Thanks for the straight-forward video, Frank!

  6. Gary Jenkins says:

    Great advice. I know I should have turned these on long, long ago, but never got around to it until today. I have 3 hosting accounts, and 2 of them gave me error message when I turned them on. The errors went away after a few minutes, so I should be good to go.
    Maybe now I’ll stop getting email that says its from my email account.

    Thanks,
    Gary

  7. Pol vanRhee says:

    So once these are enabled, what can we do with that header information? Or is everything really all automated? And what about sending email from gmail or such using our regular email accounts. I like the gmail interface, better than the one provided by my host, so read and send email through gmail (but as me on my domain)

  8. Ned says:

    Hey Frank,

    Thanks for the motivation. One question. I’ve migrated to gmail as my reader for a variety of reasons. I’ve been thinking that I’m too dependent on Google and now I’m thinking – I need to use something else that I can access. Outlook (lots of useful stuff, but it IS the old Monolith), Thunderbird, or…

    Curious what you use or recommend.

    Thanks!

    Ned

  9. Derek Taylor says:

    Great information Frank! I’ve been using the DKIM and SPF for quite a while since I saw it in my Reseller interface when I set up hosting accounts for myself and clients. I did not however realize how important it was in cutting down spam until I read your post. I’m now going back and checking all of the hosting accounts I set up before I started using it to get them changed over.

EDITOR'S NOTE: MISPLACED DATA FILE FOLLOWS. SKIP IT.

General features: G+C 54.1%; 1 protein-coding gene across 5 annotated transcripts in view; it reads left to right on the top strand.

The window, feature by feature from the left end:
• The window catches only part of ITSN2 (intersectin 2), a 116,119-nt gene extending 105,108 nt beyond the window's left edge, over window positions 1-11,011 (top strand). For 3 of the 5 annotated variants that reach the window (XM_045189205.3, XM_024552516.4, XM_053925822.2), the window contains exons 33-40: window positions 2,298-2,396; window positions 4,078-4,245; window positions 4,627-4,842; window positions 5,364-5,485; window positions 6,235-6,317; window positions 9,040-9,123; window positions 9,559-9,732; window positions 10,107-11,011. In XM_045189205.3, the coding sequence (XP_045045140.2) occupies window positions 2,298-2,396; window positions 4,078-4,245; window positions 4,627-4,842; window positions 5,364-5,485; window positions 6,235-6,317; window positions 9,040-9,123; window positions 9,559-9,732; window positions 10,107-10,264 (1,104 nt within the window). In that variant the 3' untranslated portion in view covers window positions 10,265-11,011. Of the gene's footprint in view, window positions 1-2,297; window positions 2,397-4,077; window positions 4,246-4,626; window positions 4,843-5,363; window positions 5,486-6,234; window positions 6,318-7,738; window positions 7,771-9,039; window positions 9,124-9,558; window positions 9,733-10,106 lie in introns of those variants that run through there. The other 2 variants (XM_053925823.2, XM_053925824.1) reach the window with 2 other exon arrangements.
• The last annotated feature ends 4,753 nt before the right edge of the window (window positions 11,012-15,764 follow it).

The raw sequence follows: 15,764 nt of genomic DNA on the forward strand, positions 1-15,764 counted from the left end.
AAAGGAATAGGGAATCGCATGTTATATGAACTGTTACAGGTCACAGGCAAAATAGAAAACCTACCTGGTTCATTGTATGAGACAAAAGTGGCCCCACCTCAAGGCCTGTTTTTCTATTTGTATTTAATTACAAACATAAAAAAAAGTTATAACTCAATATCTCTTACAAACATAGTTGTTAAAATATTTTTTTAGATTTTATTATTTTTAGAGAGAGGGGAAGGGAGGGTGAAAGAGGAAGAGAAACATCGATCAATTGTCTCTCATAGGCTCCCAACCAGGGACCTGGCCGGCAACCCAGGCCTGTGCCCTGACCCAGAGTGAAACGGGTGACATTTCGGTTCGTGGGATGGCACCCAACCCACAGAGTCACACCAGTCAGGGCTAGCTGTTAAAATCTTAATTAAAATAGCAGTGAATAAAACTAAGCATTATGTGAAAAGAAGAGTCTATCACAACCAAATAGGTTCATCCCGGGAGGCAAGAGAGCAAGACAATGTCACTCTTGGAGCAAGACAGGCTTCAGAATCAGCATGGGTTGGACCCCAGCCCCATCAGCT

I too use Gmail for the interface and my domain email forwarded. I would like to know your thoughts on if the DKIM and SPF use cuts down on spam sent to my domain email addresses. Thanks for keeping us informed.

    • Frank Haywood says:

      Hi Derek,

      It will definitely cut down spam, and if you’re also using spam assassin plus the Thunderbird junk mail filter it will definitely catch most spam. The downside is you will also get some false positives and have to do a weekly flick through the junk folder. I know that sounds a little iffy, but I’ve found that’s far easier than getting all the spam amongst the real mail. Once you’ve added the legitimate senders to your address book then they *shouldn’t* end up in the junk again but it depends on your setup.

      -Frank

  10. Francis Moss says:

    This will be very useful. Thanks.
    Question: I’ve set up GMail to send/receive emails as if from cartoonscripts.com. Does this change how authentication works?

    Francis

    • Frank Haywood says:

      Hi Francis,

      I feel like I should understand what you’re asking/telling me, but that’s just gone whoosh over my head. :roll:

      Is there something you can do in Gmail (envelope?) to make it seem as if the email is coming from another domain?

      -Frank

  11. Francis Moss says:

    Hi Frank,
    Yes. In GMail settings, under Accounts, you can choose ‘Send mail as,’ so your domain appears as the sender.

    • Frank Haywood says:

      Hi Francis,

      I’ll have to investigate that myself, but it seems like that’s the same kind of thing that the spammers do. Your “real” Gmail address is likely wrapped inside the header too, so when it arrives at an ISP or email provider they can see that it’s not coming from the domain. If you have SPF and DKIM active then it might be treated as a spam message, but… I *think* you can specify that Gmail servers are okay to send email from your domain too, so you might be okay.

      I’ll check this out and see if that’s okay to do. :-)

      -Frank